The 3 P's of the Microbiome Diet

When I think about my top diet tip, I think about nourishing not just myself, but the 100 trillion microorganisms in my digestive tract, which is at least on the same order as the number of cells in our bodies.[1][2]

What do we need these microbes for? In addition to digesting food, they’re also playing a part in ensuring the integrity of our gut lining. If they’re doing their job, beneficial bacteria produce fermentation by-products, like short chain fatty acids, that are key in keeping the gut lining strong and the cell junctions normal - preventing a number of immune problems like asthma and arthritis, along with irritable bowel syndrome, weight issues and even depression. [3],[4],[5]

One very neat study, a microbiome transplant we’ll call it, showed that mice receiving bugs from a heavier body weight twin, ended up becoming significantly fatter than the ones getting the transplant from the lean twin. [6] This means our microbes may matter more than we’ve thought for our metabolic regulation. 

The strategy then is to start with a sustainably healthy microbiome, with prebiotics, probiotics, and polyphenols. Prebiotics are parts of plants and provide food for the beneficial bacteria in the colon (things like garlic, leeks, and onions), and polyphenols are the plant-derived chemicals that live in abundance in colorful fruits and veggies, especially berries.[7] A foundation of whole plant foods and a good probiotic source puts us well on our way to a flourishing microbiome and is the daily nutrition tip I live by since it’s made a substantial difference with my own GI health and energy levels. In combination with identifying food sensitivities for a personally optimized diet, those 3 P’s form the daily diet cornerstone.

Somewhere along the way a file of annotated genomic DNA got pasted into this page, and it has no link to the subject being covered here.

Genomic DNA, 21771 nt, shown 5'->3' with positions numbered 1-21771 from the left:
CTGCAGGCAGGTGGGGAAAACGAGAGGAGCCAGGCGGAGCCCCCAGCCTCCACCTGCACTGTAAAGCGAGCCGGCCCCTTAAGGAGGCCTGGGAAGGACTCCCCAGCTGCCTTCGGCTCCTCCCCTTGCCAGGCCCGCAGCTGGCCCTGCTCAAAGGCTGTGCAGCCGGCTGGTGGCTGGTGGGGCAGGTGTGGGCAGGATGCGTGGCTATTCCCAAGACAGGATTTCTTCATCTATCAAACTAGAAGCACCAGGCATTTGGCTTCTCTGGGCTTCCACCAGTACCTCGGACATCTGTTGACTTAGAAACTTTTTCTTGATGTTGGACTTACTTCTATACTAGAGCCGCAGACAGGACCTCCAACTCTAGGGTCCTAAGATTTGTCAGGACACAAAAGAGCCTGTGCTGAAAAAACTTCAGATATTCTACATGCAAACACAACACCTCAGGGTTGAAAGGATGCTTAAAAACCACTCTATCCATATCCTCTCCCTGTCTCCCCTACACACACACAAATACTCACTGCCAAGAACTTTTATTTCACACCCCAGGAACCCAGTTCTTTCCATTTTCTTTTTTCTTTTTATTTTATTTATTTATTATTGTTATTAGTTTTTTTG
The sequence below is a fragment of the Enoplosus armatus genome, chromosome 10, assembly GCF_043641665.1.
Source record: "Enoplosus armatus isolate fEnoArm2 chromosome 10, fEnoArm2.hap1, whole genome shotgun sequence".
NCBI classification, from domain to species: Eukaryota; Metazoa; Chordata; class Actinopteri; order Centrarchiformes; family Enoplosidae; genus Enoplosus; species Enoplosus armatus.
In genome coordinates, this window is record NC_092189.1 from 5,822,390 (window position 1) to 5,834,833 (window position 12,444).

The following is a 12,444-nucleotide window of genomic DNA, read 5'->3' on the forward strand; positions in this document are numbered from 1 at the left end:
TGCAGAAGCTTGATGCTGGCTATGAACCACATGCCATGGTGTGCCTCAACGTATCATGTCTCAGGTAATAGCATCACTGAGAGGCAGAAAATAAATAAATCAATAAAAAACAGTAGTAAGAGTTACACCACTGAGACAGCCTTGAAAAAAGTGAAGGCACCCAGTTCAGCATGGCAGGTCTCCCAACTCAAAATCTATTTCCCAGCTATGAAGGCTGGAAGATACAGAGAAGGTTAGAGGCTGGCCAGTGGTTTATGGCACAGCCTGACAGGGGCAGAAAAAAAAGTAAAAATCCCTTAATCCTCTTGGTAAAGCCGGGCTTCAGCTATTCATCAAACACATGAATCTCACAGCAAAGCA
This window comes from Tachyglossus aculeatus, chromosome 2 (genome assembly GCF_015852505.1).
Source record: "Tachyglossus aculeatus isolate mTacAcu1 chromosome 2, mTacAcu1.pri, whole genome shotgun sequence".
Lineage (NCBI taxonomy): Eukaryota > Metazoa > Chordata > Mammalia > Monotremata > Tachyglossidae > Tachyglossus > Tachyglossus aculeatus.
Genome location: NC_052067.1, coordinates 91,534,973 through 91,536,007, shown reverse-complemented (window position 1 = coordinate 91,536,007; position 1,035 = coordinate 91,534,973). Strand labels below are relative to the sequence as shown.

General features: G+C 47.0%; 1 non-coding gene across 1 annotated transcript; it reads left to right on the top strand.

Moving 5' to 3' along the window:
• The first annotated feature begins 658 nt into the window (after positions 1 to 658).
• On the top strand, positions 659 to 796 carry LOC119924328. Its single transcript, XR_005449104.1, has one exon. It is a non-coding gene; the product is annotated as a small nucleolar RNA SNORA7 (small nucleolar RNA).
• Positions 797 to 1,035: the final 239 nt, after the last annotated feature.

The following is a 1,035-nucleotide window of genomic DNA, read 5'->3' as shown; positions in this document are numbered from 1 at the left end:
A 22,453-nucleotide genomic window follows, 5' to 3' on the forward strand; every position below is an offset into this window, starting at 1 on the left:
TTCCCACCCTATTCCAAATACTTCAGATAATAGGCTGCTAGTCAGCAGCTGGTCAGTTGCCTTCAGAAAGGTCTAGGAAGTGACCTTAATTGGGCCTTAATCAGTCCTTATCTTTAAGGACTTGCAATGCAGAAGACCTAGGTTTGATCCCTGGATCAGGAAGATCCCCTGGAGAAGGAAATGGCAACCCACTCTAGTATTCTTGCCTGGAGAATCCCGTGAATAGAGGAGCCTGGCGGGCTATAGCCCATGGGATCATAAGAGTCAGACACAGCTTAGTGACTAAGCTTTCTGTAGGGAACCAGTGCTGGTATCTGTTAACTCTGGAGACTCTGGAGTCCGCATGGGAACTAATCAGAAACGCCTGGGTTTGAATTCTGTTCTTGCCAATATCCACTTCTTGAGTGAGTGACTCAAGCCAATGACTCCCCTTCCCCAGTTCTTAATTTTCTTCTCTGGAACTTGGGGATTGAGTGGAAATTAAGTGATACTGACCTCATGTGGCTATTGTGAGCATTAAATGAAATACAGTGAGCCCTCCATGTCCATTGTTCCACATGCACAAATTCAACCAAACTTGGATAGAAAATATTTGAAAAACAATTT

Find out more about our precision integrative nutrition program with Francesca Alfano!

 

[1] Tremaroli, Valentina, and Fredrik Bäckhed. "Functional interactions between the gut microbiota and host metabolism." Nature 489.7415 (2012): 242-249.

[2] Sender, Ron, Shai Fuchs, and Ron Milo. "Revised estimates for the number of human and bacteria cells in the body." BioRxiv (2016): 036103.

[3] Belkaid, Yasmine, and Timothy W. Hand. "Role of the microbiota in immunity and inflammation." Cell 157.1 (2014): 121-141.

[4] Campbell, Anthony Keith, et al. "Bacterial metabolic ‘toxins’: a new mechanism for lactose and food intolerance, and irritable bowel syndrome." Toxicology 278.3 (2010): 268-276.

[5] Lam, Yan Y., et al. "Role of the gut in visceral fat inflammation and metabolic disorders." Obesity 19.11 (2011): 2113-2120.

[6] Ridaura, Vanessa K., et al. "Gut microbiota from twins discordant for obesity modulate metabolism in mice." Science 341.6150 (2013): 1241214.

[7] Cardona, Fernando, et al. "Benefits of polyphenols on gut microbiota and implications in human health." The Journal of nutritional biochemistry 24.8 (2013): 1415-1422.